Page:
Old Problems, New Tricks : A Post-Graduate Course on Age-Related Macular Degeneration

by Patricia Ann Lee, MD, MBA

In the heart of the lush Ortigas skyline, Crowne Plaza held in its halls the 20th post-graduate course of the Department of Ophthalmology of Cardinal Santos Medical Center.  The topic - age-related macular degeneration (AMD) - was oft-understated but increasingly important, as the country continues to grow towards an aging population. In 2016, 6M Filipinos were calculated to be over the age of 60. This number is expected to increase by 50% within the next 5 years.

With over two hundred resident and consultant ophthalmologists in attendance, the course provided an in depth understanding of AMD. Leaders in the field of retina, including Drs. Sherman Valero, Milagros Arroyo, and Narciso Atienza shared their expertise on the condition’s clinical presentation. Dr. Anna Tan from the Singapore National Eye Center (SNEC) provided a special lecture on the intricacies of diagnosing AMD through OCT-Angiography.



To highlight the importance of multi-disciplinary management, Dr. Romulo Aguilar discussed the condition’s epidemiologic and genetic origins; Dr. Jocelyn Sy emphasized the importance of a diet rich in green, leafy vegetables; and Dr. Sheila Santos-Jimenez put low vision rehabilitation on the forefront. Probably closest to the Department’s heart, however, is its final speaker and first year resident, Dr. Aprille Rapista, who has had research experience with Mount Sinai Hospital and Rutgers School of Medicine. She closed the didactic portion of the course with a discussion of her work on retinal transplantation options in AMD.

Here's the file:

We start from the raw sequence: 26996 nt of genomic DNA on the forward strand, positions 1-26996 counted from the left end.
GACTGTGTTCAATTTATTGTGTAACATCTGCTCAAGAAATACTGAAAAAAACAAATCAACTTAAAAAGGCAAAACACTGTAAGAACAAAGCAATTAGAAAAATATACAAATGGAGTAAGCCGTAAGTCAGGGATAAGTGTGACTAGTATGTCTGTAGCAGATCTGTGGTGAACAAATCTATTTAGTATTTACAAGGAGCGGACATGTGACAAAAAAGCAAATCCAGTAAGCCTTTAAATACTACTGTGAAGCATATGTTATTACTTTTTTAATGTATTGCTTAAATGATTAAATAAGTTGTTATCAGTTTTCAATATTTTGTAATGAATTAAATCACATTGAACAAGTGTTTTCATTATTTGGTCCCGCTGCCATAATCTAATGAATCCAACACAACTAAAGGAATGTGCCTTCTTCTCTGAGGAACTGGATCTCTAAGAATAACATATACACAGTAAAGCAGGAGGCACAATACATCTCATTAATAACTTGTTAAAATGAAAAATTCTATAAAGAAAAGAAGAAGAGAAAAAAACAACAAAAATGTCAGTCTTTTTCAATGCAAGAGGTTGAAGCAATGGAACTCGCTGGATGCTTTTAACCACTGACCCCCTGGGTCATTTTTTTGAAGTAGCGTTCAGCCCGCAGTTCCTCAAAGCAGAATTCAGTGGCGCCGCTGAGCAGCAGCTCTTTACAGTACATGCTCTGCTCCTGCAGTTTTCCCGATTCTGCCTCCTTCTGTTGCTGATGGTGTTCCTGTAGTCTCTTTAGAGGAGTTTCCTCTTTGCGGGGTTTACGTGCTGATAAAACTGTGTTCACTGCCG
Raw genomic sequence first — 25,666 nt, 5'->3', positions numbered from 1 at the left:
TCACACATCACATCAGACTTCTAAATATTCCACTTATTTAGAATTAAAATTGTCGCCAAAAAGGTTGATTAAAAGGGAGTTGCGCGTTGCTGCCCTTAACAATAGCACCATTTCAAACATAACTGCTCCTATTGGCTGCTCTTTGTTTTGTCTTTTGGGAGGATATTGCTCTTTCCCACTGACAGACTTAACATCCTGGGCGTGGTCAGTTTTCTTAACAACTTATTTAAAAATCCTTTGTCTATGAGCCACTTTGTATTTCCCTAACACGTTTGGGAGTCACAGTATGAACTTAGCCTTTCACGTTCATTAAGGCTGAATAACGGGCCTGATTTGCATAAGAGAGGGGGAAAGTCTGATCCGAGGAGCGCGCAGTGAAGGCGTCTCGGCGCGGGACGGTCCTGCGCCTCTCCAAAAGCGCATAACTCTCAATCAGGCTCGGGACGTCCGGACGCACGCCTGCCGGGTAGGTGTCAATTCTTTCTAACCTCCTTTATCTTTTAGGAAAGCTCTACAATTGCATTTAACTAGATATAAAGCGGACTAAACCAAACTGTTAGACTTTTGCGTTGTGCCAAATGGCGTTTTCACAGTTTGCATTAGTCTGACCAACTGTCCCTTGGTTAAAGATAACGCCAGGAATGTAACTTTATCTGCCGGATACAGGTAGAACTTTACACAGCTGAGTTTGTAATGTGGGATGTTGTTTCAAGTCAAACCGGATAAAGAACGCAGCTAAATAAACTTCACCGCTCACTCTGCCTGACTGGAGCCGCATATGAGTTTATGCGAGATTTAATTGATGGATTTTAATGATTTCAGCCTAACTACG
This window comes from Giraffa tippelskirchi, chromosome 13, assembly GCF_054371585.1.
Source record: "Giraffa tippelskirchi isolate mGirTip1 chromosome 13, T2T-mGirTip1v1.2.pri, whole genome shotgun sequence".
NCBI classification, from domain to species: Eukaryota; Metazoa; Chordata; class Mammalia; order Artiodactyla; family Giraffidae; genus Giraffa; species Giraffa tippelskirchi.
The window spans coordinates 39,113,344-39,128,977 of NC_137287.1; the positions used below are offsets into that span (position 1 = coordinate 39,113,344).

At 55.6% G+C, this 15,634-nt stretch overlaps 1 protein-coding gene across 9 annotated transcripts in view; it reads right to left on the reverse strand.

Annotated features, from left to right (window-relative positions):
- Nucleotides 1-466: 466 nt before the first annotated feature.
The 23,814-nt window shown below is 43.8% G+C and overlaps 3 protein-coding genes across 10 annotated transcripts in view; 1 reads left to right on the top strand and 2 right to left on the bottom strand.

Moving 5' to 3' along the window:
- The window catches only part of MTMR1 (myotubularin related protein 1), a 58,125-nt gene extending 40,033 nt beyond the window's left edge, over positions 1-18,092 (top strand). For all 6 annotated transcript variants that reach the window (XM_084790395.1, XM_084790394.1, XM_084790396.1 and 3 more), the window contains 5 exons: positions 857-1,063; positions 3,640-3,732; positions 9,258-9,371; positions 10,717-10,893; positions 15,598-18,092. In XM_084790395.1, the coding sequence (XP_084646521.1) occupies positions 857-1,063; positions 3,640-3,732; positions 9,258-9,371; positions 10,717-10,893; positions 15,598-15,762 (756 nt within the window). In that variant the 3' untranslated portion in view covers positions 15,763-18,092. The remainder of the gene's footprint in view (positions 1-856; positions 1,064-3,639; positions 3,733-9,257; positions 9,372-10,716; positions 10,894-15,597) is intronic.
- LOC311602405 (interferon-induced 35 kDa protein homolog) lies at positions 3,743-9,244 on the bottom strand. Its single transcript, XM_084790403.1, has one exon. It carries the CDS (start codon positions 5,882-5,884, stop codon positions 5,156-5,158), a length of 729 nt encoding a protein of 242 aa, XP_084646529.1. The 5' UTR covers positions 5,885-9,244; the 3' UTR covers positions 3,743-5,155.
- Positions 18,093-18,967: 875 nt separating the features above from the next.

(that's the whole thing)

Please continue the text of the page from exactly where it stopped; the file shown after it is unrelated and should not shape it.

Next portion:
In another groundbreaking endeavor, the course similarly offered a workshop on intravitreal injections. 60 participants representing institutions all across the nation were taught proper theory and technique by Cardinal’s retina specialists. A demo-and-return-demo was also done on porcine eyes.

Over-all, the first foray into the elaborate world of age-related macular degeneration was a shining success. It recognized the impact of aging on vision and quality of life and served as a reminder to provide holistic, patient-centered, and evidence-based care at all times. One may even argue that the course is proof that today’s ophthalmologist could very well be the ophthalmologist of the future - one that is invested in all aspects of a patient’s visual health and wellbeing.


About The Author

Dr. Patricia Lee is a graduate of the Ateneo School of Medicine and Public Health. She is currently a second year resident in Cardinal Santos Medical Center.